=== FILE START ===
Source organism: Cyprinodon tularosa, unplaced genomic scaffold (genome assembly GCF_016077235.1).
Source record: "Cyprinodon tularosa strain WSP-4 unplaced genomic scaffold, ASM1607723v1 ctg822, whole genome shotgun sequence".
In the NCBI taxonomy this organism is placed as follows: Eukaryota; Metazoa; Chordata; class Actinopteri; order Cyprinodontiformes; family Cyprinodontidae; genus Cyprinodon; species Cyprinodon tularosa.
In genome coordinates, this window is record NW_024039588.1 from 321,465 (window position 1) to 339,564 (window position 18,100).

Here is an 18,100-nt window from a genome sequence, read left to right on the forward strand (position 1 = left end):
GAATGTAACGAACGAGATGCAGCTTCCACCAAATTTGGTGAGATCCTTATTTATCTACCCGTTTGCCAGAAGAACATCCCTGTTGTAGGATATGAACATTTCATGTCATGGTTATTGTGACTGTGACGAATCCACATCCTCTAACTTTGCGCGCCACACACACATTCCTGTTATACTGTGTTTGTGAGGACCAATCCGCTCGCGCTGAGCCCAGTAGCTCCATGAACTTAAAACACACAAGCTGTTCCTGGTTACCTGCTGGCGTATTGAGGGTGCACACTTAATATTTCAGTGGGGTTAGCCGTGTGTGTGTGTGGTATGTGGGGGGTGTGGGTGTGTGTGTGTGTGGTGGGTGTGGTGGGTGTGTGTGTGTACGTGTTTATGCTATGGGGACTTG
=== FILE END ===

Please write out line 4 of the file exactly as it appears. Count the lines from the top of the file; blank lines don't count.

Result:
In genome coordinates, this window is record NW_024039588.1 from 321,465 (window position 1) to 339,564 (window position 18,100).